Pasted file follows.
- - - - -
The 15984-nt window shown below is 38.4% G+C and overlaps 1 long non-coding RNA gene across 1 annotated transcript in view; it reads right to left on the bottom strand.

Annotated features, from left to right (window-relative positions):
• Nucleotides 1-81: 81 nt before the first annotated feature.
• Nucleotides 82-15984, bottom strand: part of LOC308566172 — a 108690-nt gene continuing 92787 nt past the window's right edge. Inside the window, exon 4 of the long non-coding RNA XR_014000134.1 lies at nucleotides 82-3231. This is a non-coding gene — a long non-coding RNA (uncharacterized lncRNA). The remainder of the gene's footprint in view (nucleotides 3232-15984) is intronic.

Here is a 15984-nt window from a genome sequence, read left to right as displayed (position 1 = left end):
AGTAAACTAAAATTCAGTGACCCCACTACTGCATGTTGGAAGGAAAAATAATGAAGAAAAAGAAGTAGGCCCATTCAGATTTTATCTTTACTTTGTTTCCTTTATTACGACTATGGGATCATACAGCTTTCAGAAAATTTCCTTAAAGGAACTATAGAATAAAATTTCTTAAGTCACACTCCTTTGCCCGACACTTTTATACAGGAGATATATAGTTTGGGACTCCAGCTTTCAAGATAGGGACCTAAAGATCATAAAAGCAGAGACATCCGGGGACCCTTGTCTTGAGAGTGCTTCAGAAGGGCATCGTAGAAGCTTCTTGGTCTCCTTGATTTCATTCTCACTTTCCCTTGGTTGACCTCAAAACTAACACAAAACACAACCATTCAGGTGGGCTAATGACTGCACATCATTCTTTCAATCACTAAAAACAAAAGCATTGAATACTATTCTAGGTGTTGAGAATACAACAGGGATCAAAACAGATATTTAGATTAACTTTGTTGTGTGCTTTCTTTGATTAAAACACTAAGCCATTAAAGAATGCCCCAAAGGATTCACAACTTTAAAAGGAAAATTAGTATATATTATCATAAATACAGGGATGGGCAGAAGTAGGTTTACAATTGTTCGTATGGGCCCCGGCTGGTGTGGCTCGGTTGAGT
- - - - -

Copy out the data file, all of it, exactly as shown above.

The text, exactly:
The 15984-nt window shown below is 38.4% G+C and overlaps 1 long non-coding RNA gene across 1 annotated transcript in view; it reads right to left on the bottom strand.

Annotated features, from left to right (window-relative positions):
• Nucleotides 1-81: 81 nt before the first annotated feature.
• Nucleotides 82-15984, bottom strand: part of LOC308566172 — a 108690-nt gene continuing 92787 nt past the window's right edge. Inside the window, exon 4 of the long non-coding RNA XR_014000134.1 lies at nucleotides 82-3231. This is a non-coding gene — a long non-coding RNA (uncharacterized lncRNA). The remainder of the gene's footprint in view (nucleotides 3232-15984) is intronic.

Here is a 15984-nt window from a genome sequence, read left to right as displayed (position 1 = left end):
AGTAAACTAAAATTCAGTGACCCCACTACTGCATGTTGGAAGGAAAAATAATGAAGAAAAAGAAGTAGGCCCATTCAGATTTTATCTTTACTTTGTTTCCTTTATTACGACTATGGGATCATACAGCTTTCAGAAAATTTCCTTAAAGGAACTATAGAATAAAATTTCTTAAGTCACACTCCTTTGCCCGACACTTTTATACAGGAGATATATAGTTTGGGACTCCAGCTTTCAAGATAGGGACCTAAAGATCATAAAAGCAGAGACATCCGGGGACCCTTGTCTTGAGAGTGCTTCAGAAGGGCATCGTAGAAGCTTCTTGGTCTCCTTGATTTCATTCTCACTTTCCCTTGGTTGACCTCAAAACTAACACAAAACACAACCATTCAGGTGGGCTAATGACTGCACATCATTCTTTCAATCACTAAAAACAAAAGCATTGAATACTATTCTAGGTGTTGAGAATACAACAGGGATCAAAACAGATATTTAGATTAACTTTGTTGTGTGCTTTCTTTGATTAAAACACTAAGCCATTAAAGAATGCCCCAAAGGATTCACAACTTTAAAAGGAAAATTAGTATATATTATCATAAATACAGGGATGGGCAGAAGTAGGTTTACAATTGTTCGTATGGGCCCCGGCTGGTGTGGCTCGGTTGAGT